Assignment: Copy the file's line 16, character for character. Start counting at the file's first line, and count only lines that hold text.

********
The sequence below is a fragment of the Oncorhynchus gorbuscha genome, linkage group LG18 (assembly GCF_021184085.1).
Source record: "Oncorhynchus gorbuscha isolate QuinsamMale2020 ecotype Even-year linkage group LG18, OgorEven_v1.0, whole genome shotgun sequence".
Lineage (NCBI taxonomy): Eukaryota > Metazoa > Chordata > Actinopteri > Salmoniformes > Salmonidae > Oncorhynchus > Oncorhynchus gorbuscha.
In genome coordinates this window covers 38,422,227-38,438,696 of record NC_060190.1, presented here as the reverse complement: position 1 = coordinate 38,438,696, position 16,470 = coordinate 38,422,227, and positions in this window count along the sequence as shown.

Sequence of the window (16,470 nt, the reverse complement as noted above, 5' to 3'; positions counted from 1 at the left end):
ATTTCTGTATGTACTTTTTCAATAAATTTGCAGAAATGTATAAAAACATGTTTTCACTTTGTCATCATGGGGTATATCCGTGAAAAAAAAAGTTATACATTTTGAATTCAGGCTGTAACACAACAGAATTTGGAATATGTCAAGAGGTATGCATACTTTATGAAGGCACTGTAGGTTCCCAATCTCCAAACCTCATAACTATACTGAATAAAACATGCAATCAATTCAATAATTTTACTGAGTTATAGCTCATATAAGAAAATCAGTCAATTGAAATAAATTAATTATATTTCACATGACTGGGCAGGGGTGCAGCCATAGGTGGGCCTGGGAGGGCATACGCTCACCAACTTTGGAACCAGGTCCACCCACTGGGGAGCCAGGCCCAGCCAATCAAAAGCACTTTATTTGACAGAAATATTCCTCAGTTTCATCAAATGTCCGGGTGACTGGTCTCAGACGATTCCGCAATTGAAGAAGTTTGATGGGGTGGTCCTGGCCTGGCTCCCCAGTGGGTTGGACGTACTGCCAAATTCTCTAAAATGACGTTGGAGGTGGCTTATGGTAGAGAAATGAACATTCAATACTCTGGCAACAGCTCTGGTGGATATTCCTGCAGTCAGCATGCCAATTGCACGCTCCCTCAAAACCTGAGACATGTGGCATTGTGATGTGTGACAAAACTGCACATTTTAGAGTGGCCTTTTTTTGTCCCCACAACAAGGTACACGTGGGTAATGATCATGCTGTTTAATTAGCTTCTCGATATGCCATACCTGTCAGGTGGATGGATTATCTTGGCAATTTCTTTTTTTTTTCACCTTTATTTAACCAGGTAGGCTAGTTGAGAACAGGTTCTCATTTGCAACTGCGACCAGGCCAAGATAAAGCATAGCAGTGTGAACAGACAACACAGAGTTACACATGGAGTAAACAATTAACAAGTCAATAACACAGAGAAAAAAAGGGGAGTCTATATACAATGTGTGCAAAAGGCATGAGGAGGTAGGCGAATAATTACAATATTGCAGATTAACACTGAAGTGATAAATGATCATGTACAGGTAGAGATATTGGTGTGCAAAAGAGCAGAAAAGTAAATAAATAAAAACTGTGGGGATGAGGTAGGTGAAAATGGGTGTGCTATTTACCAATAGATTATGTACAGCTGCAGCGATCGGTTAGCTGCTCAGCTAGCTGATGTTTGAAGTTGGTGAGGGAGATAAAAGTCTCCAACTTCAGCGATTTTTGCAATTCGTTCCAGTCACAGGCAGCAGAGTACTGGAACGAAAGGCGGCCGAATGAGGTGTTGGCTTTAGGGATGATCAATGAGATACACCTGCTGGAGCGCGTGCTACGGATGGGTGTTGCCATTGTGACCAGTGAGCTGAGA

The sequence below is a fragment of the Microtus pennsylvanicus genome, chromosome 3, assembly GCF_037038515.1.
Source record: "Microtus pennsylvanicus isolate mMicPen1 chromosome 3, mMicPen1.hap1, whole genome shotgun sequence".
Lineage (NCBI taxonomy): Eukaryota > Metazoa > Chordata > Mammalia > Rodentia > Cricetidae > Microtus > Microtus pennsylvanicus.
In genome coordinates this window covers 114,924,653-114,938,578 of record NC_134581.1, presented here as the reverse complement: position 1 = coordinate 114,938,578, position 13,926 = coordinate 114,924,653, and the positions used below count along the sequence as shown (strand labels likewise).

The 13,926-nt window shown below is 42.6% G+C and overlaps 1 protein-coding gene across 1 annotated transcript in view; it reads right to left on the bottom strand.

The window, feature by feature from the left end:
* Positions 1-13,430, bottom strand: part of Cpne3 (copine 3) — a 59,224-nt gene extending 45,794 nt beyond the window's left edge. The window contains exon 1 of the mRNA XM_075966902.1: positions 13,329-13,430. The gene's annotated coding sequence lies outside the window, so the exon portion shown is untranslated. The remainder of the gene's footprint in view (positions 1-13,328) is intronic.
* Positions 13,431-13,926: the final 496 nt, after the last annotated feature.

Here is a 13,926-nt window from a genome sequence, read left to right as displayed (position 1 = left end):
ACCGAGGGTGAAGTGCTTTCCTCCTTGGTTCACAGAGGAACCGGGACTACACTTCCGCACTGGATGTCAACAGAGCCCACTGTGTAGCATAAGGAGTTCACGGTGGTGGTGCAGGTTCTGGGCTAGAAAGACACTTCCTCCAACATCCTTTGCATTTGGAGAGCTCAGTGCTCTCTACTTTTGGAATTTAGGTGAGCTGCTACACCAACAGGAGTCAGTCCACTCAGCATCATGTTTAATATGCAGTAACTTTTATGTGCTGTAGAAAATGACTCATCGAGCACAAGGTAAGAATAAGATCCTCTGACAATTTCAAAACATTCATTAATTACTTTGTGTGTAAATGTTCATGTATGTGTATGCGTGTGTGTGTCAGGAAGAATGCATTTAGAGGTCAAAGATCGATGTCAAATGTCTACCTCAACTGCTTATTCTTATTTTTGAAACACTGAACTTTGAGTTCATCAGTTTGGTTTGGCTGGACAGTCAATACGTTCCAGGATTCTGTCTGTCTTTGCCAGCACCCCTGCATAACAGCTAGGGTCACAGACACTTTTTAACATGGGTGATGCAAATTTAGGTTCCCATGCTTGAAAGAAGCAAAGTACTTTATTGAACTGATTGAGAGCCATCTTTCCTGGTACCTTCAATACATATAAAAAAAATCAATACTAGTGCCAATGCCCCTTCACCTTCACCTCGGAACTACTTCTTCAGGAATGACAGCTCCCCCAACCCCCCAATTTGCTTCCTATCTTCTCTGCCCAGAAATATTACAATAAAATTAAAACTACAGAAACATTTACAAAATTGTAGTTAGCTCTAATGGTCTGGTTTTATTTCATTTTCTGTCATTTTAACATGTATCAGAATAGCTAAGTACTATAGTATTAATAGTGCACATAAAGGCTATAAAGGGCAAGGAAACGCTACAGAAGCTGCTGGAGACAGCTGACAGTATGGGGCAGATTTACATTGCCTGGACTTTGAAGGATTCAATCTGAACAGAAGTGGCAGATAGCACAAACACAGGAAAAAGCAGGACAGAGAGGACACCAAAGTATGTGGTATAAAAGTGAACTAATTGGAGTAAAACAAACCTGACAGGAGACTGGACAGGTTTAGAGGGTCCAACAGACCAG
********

ACCGAGGGTGAAGTGCTTTCCTCCTTGGTTCACAGAGGAACCGGGACTACACTTCCGCACTGGATGTCAACAGAGCCCACTGTGTAGCATAAGGAGTTCACGGTGGTGGTGCAGGTTCTGGGCTAGAAAGACACTTCCTCCAACATCCTTTGCATTTGGAGAGCTCAGTGCTCTCTACTTTTGGAATTTAGGTGAGCTGCTACACCAACAGGAGTCAGTCCACTCAGCATCATGTTTAATATGCAGTAACTTTTATGTGCTGTAGAAAATGACTCATCGAGCACAAGGTAAGAATAAGATCCTCTGACAATTTCAAAACATTCATTAATTACTTTGTGTGTAAATGTTCATGTATGTGTATGCGTGTGTGTGTCAGGAAGAATGCATTTAGAGGTCAAAGATCGATGTCAAATGTCTACCTCAACTGCTTATTCTTATTTTTGAAACACTGAACTTTGAGTTCATCAGTTTGGTTTGGCTGGACAGTCAATACGTTCCAGGATTCTGTCTGTCTTTGCCAGCACCCCTGCATAACAGCTAGGGTCACAGACACTTTTTAACATGGGTGATGCAAATTTAGGTTCCCATGCTTGAAAGAAGCAAAGTACTTTATTGAACTGATTGAGAGCCATCTTTCCTGGTACCTTCAATACATATAAAAAAAATCAATACTAGTGCCAATGCCCCTTCACCTTCACCTCGGAACTACTTCTTCAGGAATGACAGCTCCCCCAACCCCCCAATTTGCTTCCTATCTTCTCTGCCCAGAAATATTACAATAAAATTAAAACTACAGAAACATTTACAAAATTGTAGTTAGCTCTAATGGTCTGGTTTTATTTCATTTTCTGTCATTTTAACATGTATCAGAATAGCTAAGTACTATAGTATTAATAGTGCACATAAAGGCTATAAAGGGCAAGGAAACGCTACAGAAGCTGCTGGAGACAGCTGACAGTATGGGGCAGATTTACATTGCCTGGACTTTGAAGGATTCAATCTGAACAGAAGTGGCAGATAGCACAAACACAGGAAAAAGCAGGACAGAGAGGACACCAAAGTATGTGGTATAAAAGTGAACTAATTGGAGTAAAACAAACCTGACAGGAGACTGGACAGGTTTAGAGGGTCCAACAGACCAG